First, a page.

"No Invention left behind" - WIPO's Inventor Assistance Programme gathers Pace
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Hardly a week goes by without a request for help from an inventor, entrepreneur or other innovator in Africa, Asia or Latin America as well as my own or some other advanced country. Obtaining legal protection for a brand, design, technology or work of art or literature is difficult enough even in the UK. In a less developed country it is so much harder. Usually, all I can do when I get such a request is to direct the enquirer to his or her national intellectual property office, a local patent or trade mark attorney or lawyer or, occasionally, an inventor's club.
The reason why those enquirers seek my help is that legal protection for a product or service is a prerequisite for market success. Without it countless ideas that could improve the human condition lie unused. That is obviously bad for the creator or innovator whose life could have been transformed had he or she taken the product or service to market but it is also bad for the rest of humanity including consumers in advanced countries who could have benefited from it.
The problem is that patenting costs money. Patent offices have to charge search and examination fees and patent and trade mark attorneys and intellectual property lawyers can't live on air and are not massively overpaid for their services even in countries like the UK and USA. The notion that they can take on difficult cases requiring specialist expertise that took a lifetime to acquire on a pro bono or even no win, no fee basis is fanciful. It happens occasionally but it is very rare indeed.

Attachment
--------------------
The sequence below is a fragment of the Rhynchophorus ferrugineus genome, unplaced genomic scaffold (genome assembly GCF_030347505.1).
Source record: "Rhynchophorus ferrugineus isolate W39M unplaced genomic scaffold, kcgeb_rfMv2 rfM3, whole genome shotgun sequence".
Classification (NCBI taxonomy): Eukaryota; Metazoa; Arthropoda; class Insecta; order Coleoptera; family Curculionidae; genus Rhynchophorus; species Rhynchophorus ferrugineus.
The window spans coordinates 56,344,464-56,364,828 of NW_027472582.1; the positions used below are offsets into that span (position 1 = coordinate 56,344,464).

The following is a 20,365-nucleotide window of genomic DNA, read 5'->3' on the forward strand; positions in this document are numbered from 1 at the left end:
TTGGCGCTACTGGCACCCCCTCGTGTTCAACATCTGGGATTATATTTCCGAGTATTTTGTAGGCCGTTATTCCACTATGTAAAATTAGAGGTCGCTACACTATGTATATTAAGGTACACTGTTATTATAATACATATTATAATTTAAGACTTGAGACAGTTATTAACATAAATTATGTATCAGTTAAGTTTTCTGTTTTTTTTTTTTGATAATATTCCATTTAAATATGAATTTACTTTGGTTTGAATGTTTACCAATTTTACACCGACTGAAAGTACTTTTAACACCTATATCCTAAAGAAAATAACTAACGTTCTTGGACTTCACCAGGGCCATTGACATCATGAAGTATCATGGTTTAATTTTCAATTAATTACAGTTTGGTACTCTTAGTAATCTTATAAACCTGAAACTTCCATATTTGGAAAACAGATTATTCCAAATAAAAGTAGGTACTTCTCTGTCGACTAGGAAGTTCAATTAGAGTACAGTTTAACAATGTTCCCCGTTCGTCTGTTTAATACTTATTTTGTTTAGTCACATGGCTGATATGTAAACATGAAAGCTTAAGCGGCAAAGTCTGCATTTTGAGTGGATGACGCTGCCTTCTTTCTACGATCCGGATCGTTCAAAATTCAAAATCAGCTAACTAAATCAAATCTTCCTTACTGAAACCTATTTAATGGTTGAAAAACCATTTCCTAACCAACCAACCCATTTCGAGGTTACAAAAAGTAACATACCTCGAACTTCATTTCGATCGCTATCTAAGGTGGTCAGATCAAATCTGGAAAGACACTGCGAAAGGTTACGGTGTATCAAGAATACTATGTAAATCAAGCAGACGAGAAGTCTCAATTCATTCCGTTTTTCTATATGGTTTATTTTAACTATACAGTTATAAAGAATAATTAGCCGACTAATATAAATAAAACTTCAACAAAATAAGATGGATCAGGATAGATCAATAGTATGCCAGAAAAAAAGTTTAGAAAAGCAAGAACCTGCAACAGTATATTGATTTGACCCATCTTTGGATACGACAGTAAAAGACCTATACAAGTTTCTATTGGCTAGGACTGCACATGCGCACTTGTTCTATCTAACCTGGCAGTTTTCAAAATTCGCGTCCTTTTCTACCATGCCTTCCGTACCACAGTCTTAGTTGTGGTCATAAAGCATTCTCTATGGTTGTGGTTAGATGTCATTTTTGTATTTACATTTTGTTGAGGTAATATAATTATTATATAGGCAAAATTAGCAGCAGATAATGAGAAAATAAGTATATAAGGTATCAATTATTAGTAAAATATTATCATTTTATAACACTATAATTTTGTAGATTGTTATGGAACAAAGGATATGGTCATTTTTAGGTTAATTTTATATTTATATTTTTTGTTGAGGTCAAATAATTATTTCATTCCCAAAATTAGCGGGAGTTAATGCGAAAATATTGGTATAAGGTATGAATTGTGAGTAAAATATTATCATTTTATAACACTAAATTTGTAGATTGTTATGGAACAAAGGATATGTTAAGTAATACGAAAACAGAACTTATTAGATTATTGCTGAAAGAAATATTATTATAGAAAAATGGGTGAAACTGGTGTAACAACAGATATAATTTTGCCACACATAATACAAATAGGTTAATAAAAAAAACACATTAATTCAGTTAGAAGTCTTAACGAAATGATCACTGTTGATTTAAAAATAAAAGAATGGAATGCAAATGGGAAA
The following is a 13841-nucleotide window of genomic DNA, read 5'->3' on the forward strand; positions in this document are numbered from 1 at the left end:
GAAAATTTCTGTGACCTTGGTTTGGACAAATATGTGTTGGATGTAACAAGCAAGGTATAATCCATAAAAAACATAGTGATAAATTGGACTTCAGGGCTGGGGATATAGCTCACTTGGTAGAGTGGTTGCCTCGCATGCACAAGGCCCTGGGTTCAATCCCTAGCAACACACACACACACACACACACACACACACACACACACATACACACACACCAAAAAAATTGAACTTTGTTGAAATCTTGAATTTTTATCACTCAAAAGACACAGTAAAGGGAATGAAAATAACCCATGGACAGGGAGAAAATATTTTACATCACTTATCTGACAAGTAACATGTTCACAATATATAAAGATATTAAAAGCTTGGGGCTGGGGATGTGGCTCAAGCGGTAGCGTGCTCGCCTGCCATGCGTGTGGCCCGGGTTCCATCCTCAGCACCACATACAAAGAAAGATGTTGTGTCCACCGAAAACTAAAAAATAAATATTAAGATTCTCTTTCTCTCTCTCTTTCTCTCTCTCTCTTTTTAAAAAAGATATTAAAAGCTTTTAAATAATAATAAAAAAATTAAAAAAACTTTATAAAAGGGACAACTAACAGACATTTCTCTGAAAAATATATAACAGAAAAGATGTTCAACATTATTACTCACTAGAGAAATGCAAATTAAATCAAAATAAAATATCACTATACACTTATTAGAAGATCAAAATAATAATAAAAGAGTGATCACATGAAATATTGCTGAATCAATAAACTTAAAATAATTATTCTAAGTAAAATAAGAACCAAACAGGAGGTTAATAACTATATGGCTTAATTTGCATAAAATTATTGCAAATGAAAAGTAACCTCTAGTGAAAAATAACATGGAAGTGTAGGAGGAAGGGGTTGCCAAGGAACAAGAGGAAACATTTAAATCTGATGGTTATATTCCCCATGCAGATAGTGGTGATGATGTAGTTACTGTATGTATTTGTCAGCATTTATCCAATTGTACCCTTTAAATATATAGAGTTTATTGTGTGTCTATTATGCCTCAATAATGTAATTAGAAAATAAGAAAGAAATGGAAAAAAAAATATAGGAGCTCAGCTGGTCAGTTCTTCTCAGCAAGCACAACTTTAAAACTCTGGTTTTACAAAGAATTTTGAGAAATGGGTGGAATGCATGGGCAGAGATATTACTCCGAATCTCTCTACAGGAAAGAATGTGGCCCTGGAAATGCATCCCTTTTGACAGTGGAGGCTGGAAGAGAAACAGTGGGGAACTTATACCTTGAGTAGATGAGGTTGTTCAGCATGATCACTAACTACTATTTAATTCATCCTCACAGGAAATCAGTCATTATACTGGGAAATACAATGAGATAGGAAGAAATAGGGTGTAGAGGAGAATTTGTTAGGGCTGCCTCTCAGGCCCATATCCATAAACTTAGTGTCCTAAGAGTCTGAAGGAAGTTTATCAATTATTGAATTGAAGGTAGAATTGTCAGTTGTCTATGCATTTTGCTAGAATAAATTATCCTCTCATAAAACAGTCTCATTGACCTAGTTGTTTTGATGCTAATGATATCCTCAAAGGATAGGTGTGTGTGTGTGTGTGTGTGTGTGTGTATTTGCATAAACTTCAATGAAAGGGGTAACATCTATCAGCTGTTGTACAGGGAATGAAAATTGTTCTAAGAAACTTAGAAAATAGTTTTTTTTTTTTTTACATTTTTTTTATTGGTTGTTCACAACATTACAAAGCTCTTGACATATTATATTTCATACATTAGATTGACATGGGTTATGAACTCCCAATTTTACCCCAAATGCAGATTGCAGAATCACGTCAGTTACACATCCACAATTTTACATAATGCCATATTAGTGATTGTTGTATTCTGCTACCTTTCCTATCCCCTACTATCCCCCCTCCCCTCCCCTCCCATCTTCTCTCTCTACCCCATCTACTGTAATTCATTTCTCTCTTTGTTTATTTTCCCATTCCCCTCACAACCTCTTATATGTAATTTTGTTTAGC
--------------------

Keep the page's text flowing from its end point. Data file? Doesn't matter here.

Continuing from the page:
The World Economic Forum has recognized the problem (see Corey Salsberg Too poor for a patent? A new scheme gives inventors a helping hand 27 April 2016). So, too, has the World Intellectual Property Organization, the UN agency for intellectual property. Their solution is the Inventor Assistance Program which introduces inventors in participating countries to attorneys who will help them for free. The programme was pioneered in Colombia in 2015 and I blogged about it in Inventor Assistance Programme 25 Nov 2016 NIPC Inventors Club.
There are now three participating countries, Colombia, Morocco and the Philippines and they are soon to be joined by South Africa (see IAP: Next Stop South Africa! 29 Nov 2017) and Ecuador (see IAP Grows: Ecuador Becomes Fifth Participating Country 15 Dec 2017). That is still a small part of the world but the aim is to include everybody. As David Kappos who headed the US Patent and Trade Mark Office between 2009 and 2013 put it, the plan is that no invention should be left behind.
Inventors in countries that are not yet in the IAP as well as those that are can benefit from the WIPO's online course to help first-time inventors decide whether their invention fulfils patentability requirements. This course would also help inventors in advanced countries. They can also benefit indirectly from the help given to their national governments. An example of the vehicle protection device that is protected by Brunei Darussalam's first local patent.
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